ey i'm blogging here a blog by alex daily

The Pitcairn Review: “In my Sleep” by Nina Maria Kleivan

Being approximately the size of a large shoebox, the Pitcairn Museum for Contemporary Art is, probably, the world’s smallest museum. I walk past it several times a week, and would happily say it’s my favourite museum. But I’ve never seen any kind of serious writing about it, so in the spirit of living the change, I’m going to try to make this a recurring feature.

Let’s, as the Pitcairn asks us to imagine we’re doing, stand in the space for a moment.

A photograph of a large shoebox-sized L-shaped gallery space. From left to right, a white door, a collage piece of a person with black paper cutout tears on their face on a blue and orange background, in a black frame. Then, three black sculptures on white pedestals, the first two in the shape of the tears from the first piece, then the third approximately C-shaped. Behind these sculptures is a poem -- "There are things / I can neither talk /about nor forget. Not even in my sleep. And I realize / that there will be / things in life that / are impossible to / overcome." -- and then on the right wall there is another collage piece, of a person looking at the camera and then a blob of pink paint, all surrounded by cutouts of various unspecific black shapes and various fabrics. It's in a black frame.
Nina Maria Kleivan, In my Sleep, 2023, Pitcairn Museum for Contemporary Art

Right away, and I’m sorry to start this first Pitcairn Review this way, I’m bored. I’m sorry. This is where I admit a personal bias — I’m simply not big on collage.

The thing about collage is, and I say this with all the respect I think it deserves, collage is, for the most part, an art form of the otherwise unskilled. Can’t draw? Can’t figure out how the camera works? Don’t have the humiliation fetish you need for improv comedy? Why not try collage! What does it even mean to be good at collage? That you don’t throw out enough magazines? I think if collage is ever good, good collage is surely about deriving new meaning from the images used and their juxtaposition.

Just clicking through the photomontage work of, say, Dada pioneer Hannah Höch, I’m getting clear themes, I’m getting a clear sense of what she’s talking about. There’s elements of deconstructing and playing with the shifting gender roles of the post-New Woman period, there’s a lively playfulness even in her sadder work. But what new meaning does Kleivan share with us here? What exactly is communicated to us in this space besides “the artist has trauma she’s not talking about,” which she just says out loud in the, honestly, banal poem on the back wall?

I don’t want to say “tell me more about your trauma.” I’m fairly open about my own, because I find it helpful to both own it and talk through it, but that obviously isn’t and shouldn’t be universal. If anything, there’s something to be said for the idea that we millennials — and maybe Gen Z even more so — talk about our trauma too much. That we let ourselves be defined by it, and that, in art especially, it’s become a shortcut to Meaning. Who are we without Trauma? Do we exist without it? I think it might be in the soil we grew out of.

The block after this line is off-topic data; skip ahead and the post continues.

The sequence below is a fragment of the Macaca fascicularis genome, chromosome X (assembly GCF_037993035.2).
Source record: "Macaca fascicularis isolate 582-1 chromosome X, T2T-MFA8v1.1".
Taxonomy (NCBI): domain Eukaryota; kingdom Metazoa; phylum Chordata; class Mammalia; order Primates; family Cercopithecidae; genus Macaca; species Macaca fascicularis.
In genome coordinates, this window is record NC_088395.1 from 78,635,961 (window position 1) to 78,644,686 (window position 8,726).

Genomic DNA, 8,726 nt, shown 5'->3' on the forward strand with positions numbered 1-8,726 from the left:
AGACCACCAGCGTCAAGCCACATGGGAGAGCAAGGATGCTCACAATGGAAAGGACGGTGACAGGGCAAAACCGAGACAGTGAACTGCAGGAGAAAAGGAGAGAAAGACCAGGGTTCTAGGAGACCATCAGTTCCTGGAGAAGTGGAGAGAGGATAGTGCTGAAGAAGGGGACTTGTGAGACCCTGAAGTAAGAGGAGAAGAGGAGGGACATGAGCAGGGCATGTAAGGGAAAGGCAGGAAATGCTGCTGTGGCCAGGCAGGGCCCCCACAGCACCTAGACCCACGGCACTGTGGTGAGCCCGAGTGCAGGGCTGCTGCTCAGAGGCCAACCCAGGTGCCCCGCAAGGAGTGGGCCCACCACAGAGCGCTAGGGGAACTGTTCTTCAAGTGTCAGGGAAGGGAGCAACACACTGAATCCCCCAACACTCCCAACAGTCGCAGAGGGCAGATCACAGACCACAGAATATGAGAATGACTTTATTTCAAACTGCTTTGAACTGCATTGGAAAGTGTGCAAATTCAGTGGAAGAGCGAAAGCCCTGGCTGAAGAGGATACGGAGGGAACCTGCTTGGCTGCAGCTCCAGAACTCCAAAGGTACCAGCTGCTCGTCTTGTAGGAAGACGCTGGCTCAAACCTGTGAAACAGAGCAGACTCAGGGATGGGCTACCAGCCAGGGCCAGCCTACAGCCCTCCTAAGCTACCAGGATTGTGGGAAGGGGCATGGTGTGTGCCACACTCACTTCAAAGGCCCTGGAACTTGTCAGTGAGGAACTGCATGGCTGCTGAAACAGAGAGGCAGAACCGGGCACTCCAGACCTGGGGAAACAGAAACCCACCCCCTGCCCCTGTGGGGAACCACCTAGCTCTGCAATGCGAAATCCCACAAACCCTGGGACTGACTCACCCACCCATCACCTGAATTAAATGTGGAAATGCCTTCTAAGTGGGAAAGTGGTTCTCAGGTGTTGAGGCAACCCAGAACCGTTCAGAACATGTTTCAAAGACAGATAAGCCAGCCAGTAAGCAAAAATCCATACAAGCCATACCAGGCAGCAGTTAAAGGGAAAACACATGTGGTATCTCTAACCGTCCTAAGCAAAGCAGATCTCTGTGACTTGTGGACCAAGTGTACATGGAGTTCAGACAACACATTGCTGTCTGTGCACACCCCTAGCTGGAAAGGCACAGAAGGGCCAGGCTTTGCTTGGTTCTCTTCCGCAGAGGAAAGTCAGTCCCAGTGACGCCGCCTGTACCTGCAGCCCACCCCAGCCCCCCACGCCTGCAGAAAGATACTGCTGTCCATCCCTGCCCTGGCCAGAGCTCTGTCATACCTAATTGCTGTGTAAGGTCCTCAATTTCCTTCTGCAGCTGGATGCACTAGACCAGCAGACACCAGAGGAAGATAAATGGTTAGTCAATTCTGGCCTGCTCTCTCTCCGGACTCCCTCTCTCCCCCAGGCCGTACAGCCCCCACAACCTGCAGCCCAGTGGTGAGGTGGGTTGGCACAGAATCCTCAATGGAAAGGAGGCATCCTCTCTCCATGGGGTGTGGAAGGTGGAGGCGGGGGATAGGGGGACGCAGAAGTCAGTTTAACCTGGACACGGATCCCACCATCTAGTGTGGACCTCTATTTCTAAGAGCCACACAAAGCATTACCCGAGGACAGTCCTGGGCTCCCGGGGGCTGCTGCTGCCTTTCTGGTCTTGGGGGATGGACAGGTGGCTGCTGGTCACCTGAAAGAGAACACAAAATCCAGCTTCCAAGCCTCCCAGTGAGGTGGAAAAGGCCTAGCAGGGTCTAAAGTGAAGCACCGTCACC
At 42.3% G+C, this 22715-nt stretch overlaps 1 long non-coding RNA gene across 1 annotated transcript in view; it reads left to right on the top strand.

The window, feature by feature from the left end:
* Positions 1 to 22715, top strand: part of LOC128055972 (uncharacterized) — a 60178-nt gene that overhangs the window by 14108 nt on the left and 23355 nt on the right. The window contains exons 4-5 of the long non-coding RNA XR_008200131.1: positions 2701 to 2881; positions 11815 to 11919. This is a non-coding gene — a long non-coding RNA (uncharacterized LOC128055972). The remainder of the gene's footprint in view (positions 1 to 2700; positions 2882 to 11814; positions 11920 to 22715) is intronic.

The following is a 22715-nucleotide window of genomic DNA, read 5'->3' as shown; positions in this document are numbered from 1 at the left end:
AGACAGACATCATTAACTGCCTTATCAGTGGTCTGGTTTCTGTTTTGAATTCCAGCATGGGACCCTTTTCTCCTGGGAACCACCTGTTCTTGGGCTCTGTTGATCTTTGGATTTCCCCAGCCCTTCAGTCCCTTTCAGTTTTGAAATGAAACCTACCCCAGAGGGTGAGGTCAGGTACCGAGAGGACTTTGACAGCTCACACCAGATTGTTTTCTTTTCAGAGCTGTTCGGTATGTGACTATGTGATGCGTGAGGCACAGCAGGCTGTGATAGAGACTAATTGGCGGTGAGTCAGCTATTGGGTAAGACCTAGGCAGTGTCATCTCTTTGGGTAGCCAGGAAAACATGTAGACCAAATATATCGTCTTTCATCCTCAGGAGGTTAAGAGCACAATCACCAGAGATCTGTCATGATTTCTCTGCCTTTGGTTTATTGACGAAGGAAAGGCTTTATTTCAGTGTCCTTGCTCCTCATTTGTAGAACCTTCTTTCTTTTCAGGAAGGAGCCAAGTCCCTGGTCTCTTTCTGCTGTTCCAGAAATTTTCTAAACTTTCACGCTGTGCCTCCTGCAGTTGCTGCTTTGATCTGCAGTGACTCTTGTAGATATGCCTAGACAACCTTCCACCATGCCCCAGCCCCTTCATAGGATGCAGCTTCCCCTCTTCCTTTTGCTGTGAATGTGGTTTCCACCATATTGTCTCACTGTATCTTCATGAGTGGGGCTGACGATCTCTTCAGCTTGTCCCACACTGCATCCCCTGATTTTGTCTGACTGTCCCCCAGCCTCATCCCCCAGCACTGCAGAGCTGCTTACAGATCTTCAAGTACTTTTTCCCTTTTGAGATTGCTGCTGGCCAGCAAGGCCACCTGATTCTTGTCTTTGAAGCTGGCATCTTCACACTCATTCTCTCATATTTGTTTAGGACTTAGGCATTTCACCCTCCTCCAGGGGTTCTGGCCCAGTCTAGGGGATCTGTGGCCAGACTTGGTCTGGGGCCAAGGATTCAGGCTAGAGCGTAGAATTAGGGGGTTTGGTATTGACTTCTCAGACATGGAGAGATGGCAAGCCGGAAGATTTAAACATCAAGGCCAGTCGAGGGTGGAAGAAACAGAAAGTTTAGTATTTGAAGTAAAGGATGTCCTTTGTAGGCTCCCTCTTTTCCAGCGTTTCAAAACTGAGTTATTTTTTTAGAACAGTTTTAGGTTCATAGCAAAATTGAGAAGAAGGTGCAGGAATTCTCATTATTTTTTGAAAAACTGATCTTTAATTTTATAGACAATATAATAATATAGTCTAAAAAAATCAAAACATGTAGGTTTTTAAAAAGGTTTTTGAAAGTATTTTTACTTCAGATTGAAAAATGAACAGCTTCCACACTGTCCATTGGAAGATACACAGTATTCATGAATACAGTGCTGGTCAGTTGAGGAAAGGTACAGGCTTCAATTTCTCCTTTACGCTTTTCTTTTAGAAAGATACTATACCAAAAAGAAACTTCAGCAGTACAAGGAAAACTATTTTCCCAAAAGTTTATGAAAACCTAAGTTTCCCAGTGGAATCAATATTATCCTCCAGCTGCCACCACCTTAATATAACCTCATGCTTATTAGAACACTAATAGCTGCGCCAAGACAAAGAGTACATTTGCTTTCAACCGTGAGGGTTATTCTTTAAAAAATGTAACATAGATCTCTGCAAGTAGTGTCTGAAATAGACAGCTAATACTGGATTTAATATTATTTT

But Kleivan isn’t a millennial — the internet tells me she’s 63, a few years older than my parents. A 63-year old Norwegian artist based in Denmark probably thinks the way we talk about trauma is, frankly, fucking insane. Somewhere between alienating and bizarre. It used to be this was stuff you took to the grave. Published in a memoir, maybe, right. We don’t know what trauma the artist is referring to here. We can’t know, that’s the point — a lot of bad shit can happen in 63 years. And that’s something we’re all just gonna have to live with.

But I’m sorry, I still think the work is fucking boring.

The Pitcairn does not publish images of its full exhibits until they’re already gone, but with limited local exceptions, hi Reinder, I’m writing for a fairly global audience here. To publish without an image of the full exhibit robs that international audience of context, and to publish with full images spoils the full exhibition for people who might still want to go see it. As a compromise, I’m postponing publication until a week before the exhibition closes.

2 thoughts on “The Pitcairn Review: “In my Sleep” by Nina Maria Kleivan

  1. … You could find better poetry on Tumblr in 2012

    The whole thing really is… Not just boring, but lazy. Acceptable if you are still young and inexperienced, and internet culture is basically your whole reference for everything ever

    But a 63yo?? Seriously? No.

    1. Yeah, the age of the artist simultaneously makes me go “I sort of get where this is coming from,” AND “but come on, you can do better than this.”

Comments are closed.

© Alex Daily. Powered by ClassicPress. The theme is Blogging Here by me, Alex Daily. More information in the colophon.